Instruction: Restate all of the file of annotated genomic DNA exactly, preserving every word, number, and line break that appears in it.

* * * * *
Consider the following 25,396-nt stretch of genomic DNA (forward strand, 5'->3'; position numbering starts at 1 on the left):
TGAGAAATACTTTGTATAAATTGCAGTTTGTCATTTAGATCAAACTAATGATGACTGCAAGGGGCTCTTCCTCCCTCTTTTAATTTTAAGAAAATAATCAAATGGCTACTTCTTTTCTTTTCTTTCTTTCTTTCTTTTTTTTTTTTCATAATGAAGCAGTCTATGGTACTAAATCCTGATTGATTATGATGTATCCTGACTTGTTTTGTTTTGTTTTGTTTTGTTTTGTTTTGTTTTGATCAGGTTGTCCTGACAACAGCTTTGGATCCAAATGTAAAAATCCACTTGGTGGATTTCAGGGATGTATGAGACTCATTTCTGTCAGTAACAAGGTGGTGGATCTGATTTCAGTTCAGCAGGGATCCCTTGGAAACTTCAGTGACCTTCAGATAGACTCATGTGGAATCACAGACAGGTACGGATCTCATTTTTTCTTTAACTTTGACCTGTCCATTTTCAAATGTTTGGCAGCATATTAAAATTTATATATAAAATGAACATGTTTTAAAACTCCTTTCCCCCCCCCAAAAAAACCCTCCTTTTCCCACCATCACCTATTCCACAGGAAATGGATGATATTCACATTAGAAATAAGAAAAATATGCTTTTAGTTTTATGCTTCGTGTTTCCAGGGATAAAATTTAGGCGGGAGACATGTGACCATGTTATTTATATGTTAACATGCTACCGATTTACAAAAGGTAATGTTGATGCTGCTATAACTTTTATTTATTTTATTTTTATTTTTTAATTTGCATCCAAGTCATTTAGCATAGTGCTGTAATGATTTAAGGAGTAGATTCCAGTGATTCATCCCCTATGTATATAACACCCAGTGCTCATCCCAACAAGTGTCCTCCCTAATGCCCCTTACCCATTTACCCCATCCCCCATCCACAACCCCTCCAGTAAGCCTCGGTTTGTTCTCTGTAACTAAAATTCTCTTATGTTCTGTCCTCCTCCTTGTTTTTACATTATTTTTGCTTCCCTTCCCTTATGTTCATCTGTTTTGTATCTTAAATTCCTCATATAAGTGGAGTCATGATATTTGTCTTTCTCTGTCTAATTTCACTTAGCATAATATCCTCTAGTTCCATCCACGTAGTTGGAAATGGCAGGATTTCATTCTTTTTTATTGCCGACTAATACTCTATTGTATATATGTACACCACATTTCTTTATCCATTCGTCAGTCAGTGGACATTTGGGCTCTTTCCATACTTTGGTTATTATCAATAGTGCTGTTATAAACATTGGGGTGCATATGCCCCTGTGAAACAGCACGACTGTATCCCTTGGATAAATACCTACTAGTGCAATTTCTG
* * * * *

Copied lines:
Consider the following 25,396-nt stretch of genomic DNA (forward strand, 5'->3'; position numbering starts at 1 on the left):
TGAGAAATACTTTGTATAAATTGCAGTTTGTCATTTAGATCAAACTAATGATGACTGCAAGGGGCTCTTCCTCCCTCTTTTAATTTTAAGAAAATAATCAAATGGCTACTTCTTTTCTTTTCTTTCTTTCTTTCTTTTTTTTTTTTCATAATGAAGCAGTCTATGGTACTAAATCCTGATTGATTATGATGTATCCTGACTTGTTTTGTTTTGTTTTGTTTTGTTTTGTTTTGTTTTGATCAGGTTGTCCTGACAACAGCTTTGGATCCAAATGTAAAAATCCACTTGGTGGATTTCAGGGATGTATGAGACTCATTTCTGTCAGTAACAAGGTGGTGGATCTGATTTCAGTTCAGCAGGGATCCCTTGGAAACTTCAGTGACCTTCAGATAGACTCATGTGGAATCACAGACAGGTACGGATCTCATTTTTTCTTTAACTTTGACCTGTCCATTTTCAAATGTTTGGCAGCATATTAAAATTTATATATAAAATGAACATGTTTTAAAACTCCTTTCCCCCCCCCAAAAAAACCCTCCTTTTCCCACCATCACCTATTCCACAGGAAATGGATGATATTCACATTAGAAATAAGAAAAATATGCTTTTAGTTTTATGCTTCGTGTTTCCAGGGATAAAATTTAGGCGGGAGACATGTGACCATGTTATTTATATGTTAACATGCTACCGATTTACAAAAGGTAATGTTGATGCTGCTATAACTTTTATTTATTTTATTTTTATTTTTTAATTTGCATCCAAGTCATTTAGCATAGTGCTGTAATGATTTAAGGAGTAGATTCCAGTGATTCATCCCCTATGTATATAACACCCAGTGCTCATCCCAACAAGTGTCCTCCCTAATGCCCCTTACCCATTTACCCCATCCCCCATCCACAACCCCTCCAGTAAGCCTCGGTTTGTTCTCTGTAACTAAAATTCTCTTATGTTCTGTCCTCCTCCTTGTTTTTACATTATTTTTGCTTCCCTTCCCTTATGTTCATCTGTTTTGTATCTTAAATTCCTCATATAAGTGGAGTCATGATATTTGTCTTTCTCTGTCTAATTTCACTTAGCATAATATCCTCTAGTTCCATCCACGTAGTTGGAAATGGCAGGATTTCATTCTTTTTTATTGCCGACTAATACTCTATTGTATATATGTACACCACATTTCTTTATCCATTCGTCAGTCAGTGGACATTTGGGCTCTTTCCATACTTTGGTTATTATCAATAGTGCTGTTATAAACATTGGGGTGCATATGCCCCTGTGAAACAGCACGACTGTATCCCTTGGATAAATACCTACTAGTGCAATTTCTG